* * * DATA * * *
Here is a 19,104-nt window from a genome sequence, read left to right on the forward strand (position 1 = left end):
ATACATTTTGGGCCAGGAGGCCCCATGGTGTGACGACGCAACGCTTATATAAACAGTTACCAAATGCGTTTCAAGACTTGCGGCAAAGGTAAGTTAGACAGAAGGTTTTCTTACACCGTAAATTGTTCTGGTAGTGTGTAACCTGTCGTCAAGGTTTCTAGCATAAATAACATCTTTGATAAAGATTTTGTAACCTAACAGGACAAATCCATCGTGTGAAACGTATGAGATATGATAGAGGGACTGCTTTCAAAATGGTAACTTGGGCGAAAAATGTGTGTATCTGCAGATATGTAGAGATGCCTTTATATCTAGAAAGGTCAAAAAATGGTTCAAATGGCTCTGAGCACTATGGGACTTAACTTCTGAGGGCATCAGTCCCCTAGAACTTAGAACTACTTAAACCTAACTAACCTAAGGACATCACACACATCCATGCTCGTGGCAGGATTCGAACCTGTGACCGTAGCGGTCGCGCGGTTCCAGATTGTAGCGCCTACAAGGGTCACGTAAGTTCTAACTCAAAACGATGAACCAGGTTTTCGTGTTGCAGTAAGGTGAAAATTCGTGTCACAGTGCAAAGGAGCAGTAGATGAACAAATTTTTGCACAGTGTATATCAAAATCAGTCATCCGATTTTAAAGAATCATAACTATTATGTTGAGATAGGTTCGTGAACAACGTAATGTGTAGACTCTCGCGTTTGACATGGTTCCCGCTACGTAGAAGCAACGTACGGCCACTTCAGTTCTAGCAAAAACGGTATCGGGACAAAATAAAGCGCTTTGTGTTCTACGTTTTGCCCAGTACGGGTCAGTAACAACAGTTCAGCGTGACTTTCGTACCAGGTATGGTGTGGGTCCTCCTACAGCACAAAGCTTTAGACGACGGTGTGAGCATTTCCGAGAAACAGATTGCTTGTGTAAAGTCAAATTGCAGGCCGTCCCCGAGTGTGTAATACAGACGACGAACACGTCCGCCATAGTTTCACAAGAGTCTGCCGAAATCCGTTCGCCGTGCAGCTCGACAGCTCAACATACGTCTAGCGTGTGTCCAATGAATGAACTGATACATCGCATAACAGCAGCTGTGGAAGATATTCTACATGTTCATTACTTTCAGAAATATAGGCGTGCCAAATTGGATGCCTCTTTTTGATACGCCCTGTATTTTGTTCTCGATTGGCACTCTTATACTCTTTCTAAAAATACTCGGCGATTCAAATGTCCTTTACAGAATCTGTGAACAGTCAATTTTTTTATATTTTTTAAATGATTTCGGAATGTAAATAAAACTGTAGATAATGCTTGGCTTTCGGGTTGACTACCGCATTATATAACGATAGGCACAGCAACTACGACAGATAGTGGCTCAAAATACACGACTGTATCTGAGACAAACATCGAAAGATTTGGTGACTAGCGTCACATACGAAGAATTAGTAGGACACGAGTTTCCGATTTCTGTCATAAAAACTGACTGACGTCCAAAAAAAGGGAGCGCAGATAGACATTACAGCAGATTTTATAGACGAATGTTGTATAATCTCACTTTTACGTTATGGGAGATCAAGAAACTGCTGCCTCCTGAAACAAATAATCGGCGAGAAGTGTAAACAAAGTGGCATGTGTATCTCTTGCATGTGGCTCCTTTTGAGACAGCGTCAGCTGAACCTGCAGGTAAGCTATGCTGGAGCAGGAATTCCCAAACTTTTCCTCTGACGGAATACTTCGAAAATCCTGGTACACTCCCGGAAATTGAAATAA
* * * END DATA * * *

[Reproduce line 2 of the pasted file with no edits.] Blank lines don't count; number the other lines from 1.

ATACATTTTGGGCCAGGAGGCCCCATGGTGTGACGACGCAACGCTTATATAAACAGTTACCAAATGCGTTTCAAGACTTGCGGCAAAGGTAAGTTAGACAGAAGGTTTTCTTACACCGTAAATTGTTCTGGTAGTGTGTAACCTGTCGTCAAGGTTTCTAGCATAAATAACATCTTTGATAAAGATTTTGTAACCTAACAGGACAAATCCATCGTGTGAAACGTATGAGATATGATAGAGGGACTGCTTTCAAAATGGTAACTTGGGCGAAAAATGTGTGTATCTGCAGATATGTAGAGATGCCTTTATATCTAGAAAGGTCAAAAAATGGTTCAAATGGCTCTGAGCACTATGGGACTTAACTTCTGAGGGCATCAGTCCCCTAGAACTTAGAACTACTTAAACCTAACTAACCTAAGGACATCACACACATCCATGCTCGTGGCAGGATTCGAACCTGTGACCGTAGCGGTCGCGCGGTTCCAGATTGTAGCGCCTACAAGGGTCACGTAAGTTCTAACTCAAAACGATGAACCAGGTTTTCGTGTTGCAGTAAGGTGAAAATTCGTGTCACAGTGCAAAGGAGCAGTAGATGAACAAATTTTTGCACAGTGTATATCAAAATCAGTCATCCGATTTTAAAGAATCATAACTATTATGTTGAGATAGGTTCGTGAACAACGTAATGTGTAGACTCTCGCGTTTGACATGGTTCCCGCTACGTAGAAGCAACGTACGGCCACTTCAGTTCTAGCAAAAACGGTATCGGGACAAAATAAAGCGCTTTGTGTTCTACGTTTTGCCCAGTACGGGTCAGTAACAACAGTTCAGCGTGACTTTCGTACCAGGTATGGTGTGGGTCCTCCTACAGCACAAAGCTTTAGACGACGGTGTGAGCATTTCCGAGAAACAGATTGCTTGTGTAAAGTCAAATTGCAGGCCGTCCCCGAGTGTGTAATACAGACGACGAACACGTCCGCCATAGTTTCACAAGAGTCTGCCGAAATCCGTTCGCCGTGCAGCTCGACAGCTCAACATACGTCTAGCGTGTGTCCAATGAATGAACTGATACATCGCATAACAGCAGCTGTGGAAGATATTCTACATGTTCATTACTTTCAGAAATATAGGCGTGCCAAATTGGATGCCTCTTTTTGATACGCCCTGTATTTTGTTCTCGATTGGCACTCTTATACTCTTTCTAAAAATACTCGGCGATTCAAATGTCCTTTACAGAATCTGTGAACAGTCAATTTTTTTATATTTTTTAAATGATTTCGGAATGTAAATAAAACTGTAGATAATGCTTGGCTTTCGGGTTGACTACCGCATTATATAACGATAGGCACAGCAACTACGACAGATAGTGGCTCAAAATACACGACTGTATCTGAGACAAACATCGAAAGATTTGGTGACTAGCGTCACATACGAAGAATTAGTAGGACACGAGTTTCCGATTTCTGTCATAAAAACTGACTGACGTCCAAAAAAAGGGAGCGCAGATAGACATTACAGCAGATTTTATAGACGAATGTTGTATAATCTCACTTTTACGTTATGGGAGATCAAGAAACTGCTGCCTCCTGAAACAAATAATCGGCGAGAAGTGTAAACAAAGTGGCATGTGTATCTCTTGCATGTGGCTCCTTTTGAGACAGCGTCAGCTGAACCTGCAGGTAAGCTATGCTGGAGCAGGAATTCCCAAACTTTTCCTCTGACGGAATACTTCGAAAATCCTGGTACACTCCCGGAAATTGAAATAA